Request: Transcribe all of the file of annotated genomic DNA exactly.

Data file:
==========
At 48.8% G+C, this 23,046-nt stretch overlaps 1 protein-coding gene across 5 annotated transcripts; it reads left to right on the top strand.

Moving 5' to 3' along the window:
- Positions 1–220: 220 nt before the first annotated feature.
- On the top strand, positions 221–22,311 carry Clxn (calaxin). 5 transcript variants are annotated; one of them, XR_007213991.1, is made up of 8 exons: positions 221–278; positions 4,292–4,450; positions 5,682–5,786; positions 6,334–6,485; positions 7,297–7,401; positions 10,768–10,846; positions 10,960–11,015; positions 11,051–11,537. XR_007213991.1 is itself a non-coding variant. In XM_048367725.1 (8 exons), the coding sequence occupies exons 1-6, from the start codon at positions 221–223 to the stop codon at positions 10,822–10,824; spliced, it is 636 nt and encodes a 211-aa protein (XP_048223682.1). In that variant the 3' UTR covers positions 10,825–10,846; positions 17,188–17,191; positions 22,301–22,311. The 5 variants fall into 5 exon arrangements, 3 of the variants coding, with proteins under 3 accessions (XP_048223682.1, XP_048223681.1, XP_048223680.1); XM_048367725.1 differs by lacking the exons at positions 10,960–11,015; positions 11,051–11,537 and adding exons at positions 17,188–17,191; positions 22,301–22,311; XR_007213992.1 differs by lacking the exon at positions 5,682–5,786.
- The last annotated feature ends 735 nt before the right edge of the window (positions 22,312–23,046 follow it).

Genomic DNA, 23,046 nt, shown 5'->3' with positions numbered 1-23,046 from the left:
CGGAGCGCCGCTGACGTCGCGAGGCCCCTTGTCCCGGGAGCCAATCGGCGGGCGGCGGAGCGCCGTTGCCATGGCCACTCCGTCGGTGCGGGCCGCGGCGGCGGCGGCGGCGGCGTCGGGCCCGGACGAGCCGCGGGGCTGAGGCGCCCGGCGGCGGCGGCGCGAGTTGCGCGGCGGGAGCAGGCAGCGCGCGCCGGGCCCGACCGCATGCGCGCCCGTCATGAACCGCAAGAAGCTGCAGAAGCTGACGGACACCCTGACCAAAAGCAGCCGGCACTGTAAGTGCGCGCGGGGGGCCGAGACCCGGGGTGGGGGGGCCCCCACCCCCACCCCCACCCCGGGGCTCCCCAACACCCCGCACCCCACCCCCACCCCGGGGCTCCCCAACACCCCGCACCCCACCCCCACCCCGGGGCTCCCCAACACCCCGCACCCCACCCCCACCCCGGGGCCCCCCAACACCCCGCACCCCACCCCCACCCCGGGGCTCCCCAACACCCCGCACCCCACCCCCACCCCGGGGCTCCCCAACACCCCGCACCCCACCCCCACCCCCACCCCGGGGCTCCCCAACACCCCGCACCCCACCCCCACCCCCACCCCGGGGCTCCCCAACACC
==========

At 48.8% G+C, this 23,046-nt stretch overlaps 1 protein-coding gene across 5 annotated transcripts; it reads left to right on the top strand.

Moving 5' to 3' along the window:
- Positions 1–220: 220 nt before the first annotated feature.
- On the top strand, positions 221–22,311 carry Clxn (calaxin). 5 transcript variants are annotated; one of them, XR_007213991.1, is made up of 8 exons: positions 221–278; positions 4,292–4,450; positions 5,682–5,786; positions 6,334–6,485; positions 7,297–7,401; positions 10,768–10,846; positions 10,960–11,015; positions 11,051–11,537. XR_007213991.1 is itself a non-coding variant. In XM_048367725.1 (8 exons), the coding sequence occupies exons 1-6, from the start codon at positions 221–223 to the stop codon at positions 10,822–10,824; spliced, it is 636 nt and encodes a 211-aa protein (XP_048223682.1). In that variant the 3' UTR covers positions 10,825–10,846; positions 17,188–17,191; positions 22,301–22,311. The 5 variants fall into 5 exon arrangements, 3 of the variants coding, with proteins under 3 accessions (XP_048223682.1, XP_048223681.1, XP_048223680.1); XM_048367725.1 differs by lacking the exons at positions 10,960–11,015; positions 11,051–11,537 and adding exons at positions 17,188–17,191; positions 22,301–22,311; XR_007213992.1 differs by lacking the exon at positions 5,682–5,786.
- The last annotated feature ends 735 nt before the right edge of the window (positions 22,312–23,046 follow it).

Genomic DNA, 23,046 nt, shown 5'->3' with positions numbered 1-23,046 from the left:
CGGAGCGCCGCTGACGTCGCGAGGCCCCTTGTCCCGGGAGCCAATCGGCGGGCGGCGGAGCGCCGTTGCCATGGCCACTCCGTCGGTGCGGGCCGCGGCGGCGGCGGCGGCGGCGTCGGGCCCGGACGAGCCGCGGGGCTGAGGCGCCCGGCGGCGGCGGCGCGAGTTGCGCGGCGGGAGCAGGCAGCGCGCGCCGGGCCCGACCGCATGCGCGCCCGTCATGAACCGCAAGAAGCTGCAGAAGCTGACGGACACCCTGACCAAAAGCAGCCGGCACTGTAAGTGCGCGCGGGGGGCCGAGACCCGGGGTGGGGGGGCCCCCACCCCCACCCCCACCCCGGGGCTCCCCAACACCCCGCACCCCACCCCCACCCCGGGGCTCCCCAACACCCCGCACCCCACCCCCACCCCGGGGCTCCCCAACACCCCGCACCCCACCCCCACCCCGGGGCCCCCCAACACCCCGCACCCCACCCCCACCCCGGGGCTCCCCAACACCCCGCACCCCACCCCCACCCCGGGGCTCCCCAACACCCCGCACCCCACCCCCACCCCCACCCCGGGGCTCCCCAACACCCCGCACCCCACCCCCACCCCCACCCCGGGGCTCCCCAACACC